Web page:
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PulpFest 2018 Report: Part Two

Posted in Conventions,PulpFest on August 1, 2018 @ 11:38 pm

(All photos accompanying this report were taken by Curt Phillips unless otherwise noted.)

Any hopes I had for getting plenty of sleep on Friday were dashed quickly, as I spent most of the night tossing and turning. I mention this only because it affected my actions late Saturday evening, as you’ll see below.

After breakfasting with pals I returned to the hucksters room for another day of wheeling and dealing. Sales of Murania Press product picked up, and by mid-afternoon I’d sold all available copies of our two most recent books, Blood ‘n’ Thunder Presents #4 and The Wild West of Fiction and Film. I also moved some of the collectable pulps and books on my table. Comics legend and old friend Jim Steranko stopped by for a lengthy chat, as did various PulpFest regulars I’d not yet had a chance to jawbone with. Periodic forays to tables manned by other dealers resulted in many purchases, some of them real bargains.

FarmerCon presentations and New Pulp readings (by Jim Beard, John Bruening, Win Scott Eckert, and Frank Schildiner) ate up the afternoon programming slots, and the day flew by rapidly. PulpFest held its usual Saturday-night dinner in the hotel, although for my evening meal I joined a large group that sauntered down the road to a local restaurant.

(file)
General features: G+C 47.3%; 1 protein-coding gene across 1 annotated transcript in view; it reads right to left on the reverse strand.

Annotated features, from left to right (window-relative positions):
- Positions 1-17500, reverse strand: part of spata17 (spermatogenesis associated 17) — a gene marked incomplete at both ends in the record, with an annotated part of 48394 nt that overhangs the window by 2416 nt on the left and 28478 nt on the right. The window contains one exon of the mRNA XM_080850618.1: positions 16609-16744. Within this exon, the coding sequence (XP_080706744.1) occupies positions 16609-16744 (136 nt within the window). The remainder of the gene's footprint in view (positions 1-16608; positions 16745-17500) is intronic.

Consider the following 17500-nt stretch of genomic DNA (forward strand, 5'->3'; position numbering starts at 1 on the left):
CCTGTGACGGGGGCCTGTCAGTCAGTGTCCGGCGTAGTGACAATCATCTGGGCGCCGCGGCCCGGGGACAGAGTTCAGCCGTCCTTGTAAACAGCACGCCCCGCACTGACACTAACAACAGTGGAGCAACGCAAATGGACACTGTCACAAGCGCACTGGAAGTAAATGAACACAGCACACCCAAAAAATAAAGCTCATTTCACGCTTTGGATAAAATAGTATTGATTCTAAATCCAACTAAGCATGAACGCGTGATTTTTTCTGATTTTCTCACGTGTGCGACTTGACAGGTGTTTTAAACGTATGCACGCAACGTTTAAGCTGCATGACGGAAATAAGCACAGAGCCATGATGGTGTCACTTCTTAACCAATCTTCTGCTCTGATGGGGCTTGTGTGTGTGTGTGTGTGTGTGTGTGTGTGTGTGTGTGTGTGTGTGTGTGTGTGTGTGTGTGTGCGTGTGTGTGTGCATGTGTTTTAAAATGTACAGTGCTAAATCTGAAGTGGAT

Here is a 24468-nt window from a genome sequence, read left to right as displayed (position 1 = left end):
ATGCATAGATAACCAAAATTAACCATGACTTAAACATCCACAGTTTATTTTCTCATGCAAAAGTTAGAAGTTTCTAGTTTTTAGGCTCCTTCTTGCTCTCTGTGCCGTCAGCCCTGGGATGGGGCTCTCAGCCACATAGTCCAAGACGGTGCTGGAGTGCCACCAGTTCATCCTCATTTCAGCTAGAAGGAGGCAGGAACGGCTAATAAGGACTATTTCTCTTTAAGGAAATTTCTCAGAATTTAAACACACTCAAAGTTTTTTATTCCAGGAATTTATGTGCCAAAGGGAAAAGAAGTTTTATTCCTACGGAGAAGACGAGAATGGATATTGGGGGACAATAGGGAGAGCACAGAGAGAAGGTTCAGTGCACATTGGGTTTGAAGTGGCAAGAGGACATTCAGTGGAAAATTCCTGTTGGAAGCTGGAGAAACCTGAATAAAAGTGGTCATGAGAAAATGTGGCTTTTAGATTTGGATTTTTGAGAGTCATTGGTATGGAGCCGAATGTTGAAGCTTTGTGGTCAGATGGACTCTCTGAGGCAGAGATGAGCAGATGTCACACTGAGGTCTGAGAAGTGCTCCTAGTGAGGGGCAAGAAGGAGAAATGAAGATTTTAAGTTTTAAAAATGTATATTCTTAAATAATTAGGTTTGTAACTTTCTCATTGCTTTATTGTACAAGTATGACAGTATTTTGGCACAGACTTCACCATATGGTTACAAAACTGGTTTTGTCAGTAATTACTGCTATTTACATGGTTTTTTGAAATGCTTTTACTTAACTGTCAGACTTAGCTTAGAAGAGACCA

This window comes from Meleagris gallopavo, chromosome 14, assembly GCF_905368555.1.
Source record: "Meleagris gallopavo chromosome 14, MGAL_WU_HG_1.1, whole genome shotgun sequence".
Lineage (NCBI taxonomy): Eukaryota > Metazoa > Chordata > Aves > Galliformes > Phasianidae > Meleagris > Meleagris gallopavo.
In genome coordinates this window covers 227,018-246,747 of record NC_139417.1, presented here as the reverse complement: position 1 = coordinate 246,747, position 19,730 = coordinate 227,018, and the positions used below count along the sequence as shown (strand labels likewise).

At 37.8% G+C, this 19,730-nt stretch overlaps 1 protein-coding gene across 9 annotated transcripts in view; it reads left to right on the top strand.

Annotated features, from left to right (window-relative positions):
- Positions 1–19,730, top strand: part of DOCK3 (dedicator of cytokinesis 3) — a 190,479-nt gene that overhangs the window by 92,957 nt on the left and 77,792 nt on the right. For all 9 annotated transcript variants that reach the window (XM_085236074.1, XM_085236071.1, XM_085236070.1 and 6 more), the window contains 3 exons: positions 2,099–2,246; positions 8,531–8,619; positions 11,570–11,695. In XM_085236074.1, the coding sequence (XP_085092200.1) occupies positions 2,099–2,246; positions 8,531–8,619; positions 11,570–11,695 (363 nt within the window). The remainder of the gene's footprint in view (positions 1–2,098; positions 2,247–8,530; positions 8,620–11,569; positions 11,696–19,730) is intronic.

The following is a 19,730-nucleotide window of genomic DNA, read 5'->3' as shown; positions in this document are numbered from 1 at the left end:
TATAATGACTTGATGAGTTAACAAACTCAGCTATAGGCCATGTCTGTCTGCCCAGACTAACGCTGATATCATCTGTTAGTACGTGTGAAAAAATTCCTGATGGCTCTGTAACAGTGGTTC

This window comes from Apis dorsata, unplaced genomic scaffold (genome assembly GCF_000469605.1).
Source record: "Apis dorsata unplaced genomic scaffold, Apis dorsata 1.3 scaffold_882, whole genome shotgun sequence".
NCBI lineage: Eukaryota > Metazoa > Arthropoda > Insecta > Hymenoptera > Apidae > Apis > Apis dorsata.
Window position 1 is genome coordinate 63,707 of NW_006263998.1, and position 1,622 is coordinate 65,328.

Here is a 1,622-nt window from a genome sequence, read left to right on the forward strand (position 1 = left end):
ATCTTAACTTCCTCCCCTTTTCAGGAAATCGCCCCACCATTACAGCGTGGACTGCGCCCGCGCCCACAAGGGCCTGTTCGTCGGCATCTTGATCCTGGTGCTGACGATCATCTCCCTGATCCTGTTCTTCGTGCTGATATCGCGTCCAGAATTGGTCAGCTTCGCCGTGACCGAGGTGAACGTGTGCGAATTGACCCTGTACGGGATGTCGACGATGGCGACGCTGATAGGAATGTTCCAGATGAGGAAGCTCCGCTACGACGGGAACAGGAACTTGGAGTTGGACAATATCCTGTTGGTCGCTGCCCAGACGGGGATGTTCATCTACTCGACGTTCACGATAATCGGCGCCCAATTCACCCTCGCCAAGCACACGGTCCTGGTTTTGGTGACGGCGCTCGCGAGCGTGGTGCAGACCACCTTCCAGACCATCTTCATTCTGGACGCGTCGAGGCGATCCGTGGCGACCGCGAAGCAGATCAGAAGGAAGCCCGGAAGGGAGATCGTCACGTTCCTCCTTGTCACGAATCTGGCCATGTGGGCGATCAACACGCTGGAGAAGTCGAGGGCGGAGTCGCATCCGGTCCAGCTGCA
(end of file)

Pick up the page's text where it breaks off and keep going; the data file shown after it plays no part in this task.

We were careful to finish eating in time for the annual business meeting, at which PulpFest committee members Mike Chomko, Jack Cullers, Barry Traylor, and Chuck Welch assembled on the dais to face convention attendees. It was an unexpectedly dramatic session owing to Jack’s revelation that the committee—burned out after years of mounting the con—would be losing Chuck, who is moving with his family to Canada. This loss promised to further burden the already-overworked committee members. Jack then dropped a bombshell: PulpFest has received an offer to merge with a larger comic convention back in Columbus, our original home. Nothing has been decided but the committee is carefully weighing all options. The ensuing discussion was lively but brief due to time constraints.

The business meeting drew a good-sized crowd.

Following the business meeting David Saunders, son of famed pulp artist Norman Saunders and designer of the Munsey Award for distinguished service to the pulp-collecting community, bestowed this year’s award upon William Lampkin, editor of The Pulpster, which doubles as program book and annual magazine. Mike Chomko accepted for Bill—a well-deserved honor, in my view—and read a brief statement.

Tony Davis, long-time former editor of The Pulpster, interviewed the convention’s Special Guest, author Joe R. Lansdale, whose multi-media credits are too numerous to mention here. That discussion was followed by a David Saunders presentation on the art of war pulps and a panel discussing WWI themes in the work of Philip José Farmer, featuring Christopher Paul Carey, Win Scott Eckert, and Paul Spiteri.

Although it’s embarrassing to admit, I skipped most of the Saturday-night programming out of fear I’d fall asleep and start snoring. Instead I mosied out to the Double Tree’s copious lobby and engaged in several lengthy conversations with various friends I’d not spent time with earlier.

Tony Davis (right) introduces Joe Lansdale.